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Despite being one of the earliest metals exploited by man, lead is an environmental poison. If it gets into the body it causes a variety of acute and chronic symptoms and even low levels are thought to have noticeable effects especially on children (see the wikipedia article on lead poisoning). Lead poisoning has even been proposed as a cause for the decline or the Roman Empire (who inter alia used lead acetate as a wine sweetener. See this site for some references).

But lead and many lead containing substances are fairly inert. Lead paint won't poison you because your house is painted with it unless you strip it using unsafe methods or your children eat it (which is the real hazard and the real reason it is now mostly prohibited). The large amounts of lead in CRTs is mostly there as an inert glass. Lead in electronic solder is not readily ingested.

But there are now worldwide bans on most uses of lead in the electronics industry. According to The book Scared To Death by Richard North and Christopher Booker (who seem to see themselves as debunkers of almost any modern environmental trend), the reason for the (very expensive and disruptive) ban was a dramatic overestimation of the amount of lead that would leach into the environment for landfill sites where electronics were dumped.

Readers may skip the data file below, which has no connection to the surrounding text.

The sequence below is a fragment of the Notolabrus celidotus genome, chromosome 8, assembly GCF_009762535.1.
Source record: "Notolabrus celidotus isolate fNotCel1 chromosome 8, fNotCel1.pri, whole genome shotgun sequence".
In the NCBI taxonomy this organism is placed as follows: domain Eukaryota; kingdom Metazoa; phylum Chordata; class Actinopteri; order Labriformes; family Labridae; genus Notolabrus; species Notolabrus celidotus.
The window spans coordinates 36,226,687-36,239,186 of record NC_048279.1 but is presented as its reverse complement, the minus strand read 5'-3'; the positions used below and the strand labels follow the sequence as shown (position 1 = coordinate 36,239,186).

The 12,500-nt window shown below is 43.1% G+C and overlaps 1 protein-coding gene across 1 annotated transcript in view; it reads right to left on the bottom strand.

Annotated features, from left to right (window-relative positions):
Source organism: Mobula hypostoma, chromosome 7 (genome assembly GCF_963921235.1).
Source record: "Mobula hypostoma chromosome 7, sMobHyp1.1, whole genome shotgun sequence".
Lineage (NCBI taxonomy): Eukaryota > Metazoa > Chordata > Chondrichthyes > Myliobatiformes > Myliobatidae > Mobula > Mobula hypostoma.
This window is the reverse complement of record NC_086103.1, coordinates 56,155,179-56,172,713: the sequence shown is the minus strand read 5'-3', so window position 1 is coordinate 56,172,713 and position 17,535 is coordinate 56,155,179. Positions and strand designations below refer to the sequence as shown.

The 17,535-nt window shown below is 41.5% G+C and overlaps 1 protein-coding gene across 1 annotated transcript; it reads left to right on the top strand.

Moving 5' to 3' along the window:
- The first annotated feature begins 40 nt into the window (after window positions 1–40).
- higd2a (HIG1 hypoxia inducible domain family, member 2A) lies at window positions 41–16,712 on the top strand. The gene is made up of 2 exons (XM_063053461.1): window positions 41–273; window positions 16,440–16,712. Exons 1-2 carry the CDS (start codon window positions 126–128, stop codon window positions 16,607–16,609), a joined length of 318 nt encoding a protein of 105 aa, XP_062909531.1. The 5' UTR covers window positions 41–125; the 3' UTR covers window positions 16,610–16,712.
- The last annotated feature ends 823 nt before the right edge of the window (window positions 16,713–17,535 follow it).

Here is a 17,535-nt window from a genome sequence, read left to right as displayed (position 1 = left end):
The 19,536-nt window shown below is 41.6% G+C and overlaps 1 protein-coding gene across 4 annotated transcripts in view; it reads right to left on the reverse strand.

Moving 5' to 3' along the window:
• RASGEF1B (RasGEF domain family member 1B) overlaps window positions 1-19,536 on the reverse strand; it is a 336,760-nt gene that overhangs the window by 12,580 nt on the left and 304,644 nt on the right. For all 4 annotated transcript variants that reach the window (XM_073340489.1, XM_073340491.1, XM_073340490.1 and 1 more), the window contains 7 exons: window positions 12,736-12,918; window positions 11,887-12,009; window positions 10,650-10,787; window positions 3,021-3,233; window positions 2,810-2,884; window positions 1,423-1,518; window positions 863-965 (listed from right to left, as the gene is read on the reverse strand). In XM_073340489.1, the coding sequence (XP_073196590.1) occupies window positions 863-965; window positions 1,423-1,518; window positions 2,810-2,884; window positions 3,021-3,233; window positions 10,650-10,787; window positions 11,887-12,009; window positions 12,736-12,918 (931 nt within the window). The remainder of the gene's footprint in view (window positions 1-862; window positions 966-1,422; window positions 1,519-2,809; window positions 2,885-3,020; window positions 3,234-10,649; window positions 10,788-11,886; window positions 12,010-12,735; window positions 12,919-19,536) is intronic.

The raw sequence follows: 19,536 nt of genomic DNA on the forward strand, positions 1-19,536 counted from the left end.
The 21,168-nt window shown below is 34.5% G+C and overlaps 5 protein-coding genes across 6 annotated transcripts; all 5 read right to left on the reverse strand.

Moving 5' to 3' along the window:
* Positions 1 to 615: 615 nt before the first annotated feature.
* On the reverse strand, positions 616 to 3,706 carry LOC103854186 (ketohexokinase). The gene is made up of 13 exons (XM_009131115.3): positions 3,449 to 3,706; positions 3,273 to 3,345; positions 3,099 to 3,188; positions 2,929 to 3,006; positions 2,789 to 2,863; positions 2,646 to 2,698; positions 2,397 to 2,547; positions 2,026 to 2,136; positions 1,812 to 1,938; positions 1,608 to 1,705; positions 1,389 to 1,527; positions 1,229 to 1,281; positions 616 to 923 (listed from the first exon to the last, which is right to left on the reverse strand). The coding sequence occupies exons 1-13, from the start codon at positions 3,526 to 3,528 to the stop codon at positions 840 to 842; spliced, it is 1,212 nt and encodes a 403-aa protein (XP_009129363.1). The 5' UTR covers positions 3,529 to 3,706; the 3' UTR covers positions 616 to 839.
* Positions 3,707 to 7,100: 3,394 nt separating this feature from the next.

North and Booker are not the most unbiased or reliable sources for environmental facts. They criticise the original analysis (Townsend paper here as a pdf: a lab study of how fast lead in CRTs would leach into the environment) by quoting real world studies of landfill sites which fail to show the actual danger in the real world. A summary of some of this research says:

Hence, it is highly likely that actual landfill releases of these heavy metals are far lower than EPA estimates. These differences are far from minimal. As Townsend concludes: “For those state and local governmental agencies wrestling with whether to ban discarded electronics from landfills, the results of this work suggest that lead leaching from [computer circuit boards] and [TV and computer monitors] will be less than might be estimated using EPA’s TCLP results.” Even more importantly, concentrations from his landfill samples were comfortably below EPA’s standards of 5.0 mg/L. Yet it is important to note that these materials would not even enter the environment, since landfill operators collect and dispose of it in a safe manner.

So did we overreact to the presence of lead in electronics? Did the world bad lead because laboratory experiments dramatically overestimated the real-world impact of lead components in electrical waste? Do other studies show the ban was justified?

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Not an answer, but even if we're not sure that it's an environmental problem, clever risk analysis justify policies on the safe side. –  gerrit Jan 13 '13 at 15:41
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@gerrit that depends on the cost and risks of alternatives. Maybe the alternatives are worse. –  matt_black Jan 13 '13 at 15:44
    
True. I meant that it might be justified to prevent a problem even if the problem is not 100% proven, but of course that depends on the measures taken to prevent it. –  gerrit Jan 13 '13 at 15:47

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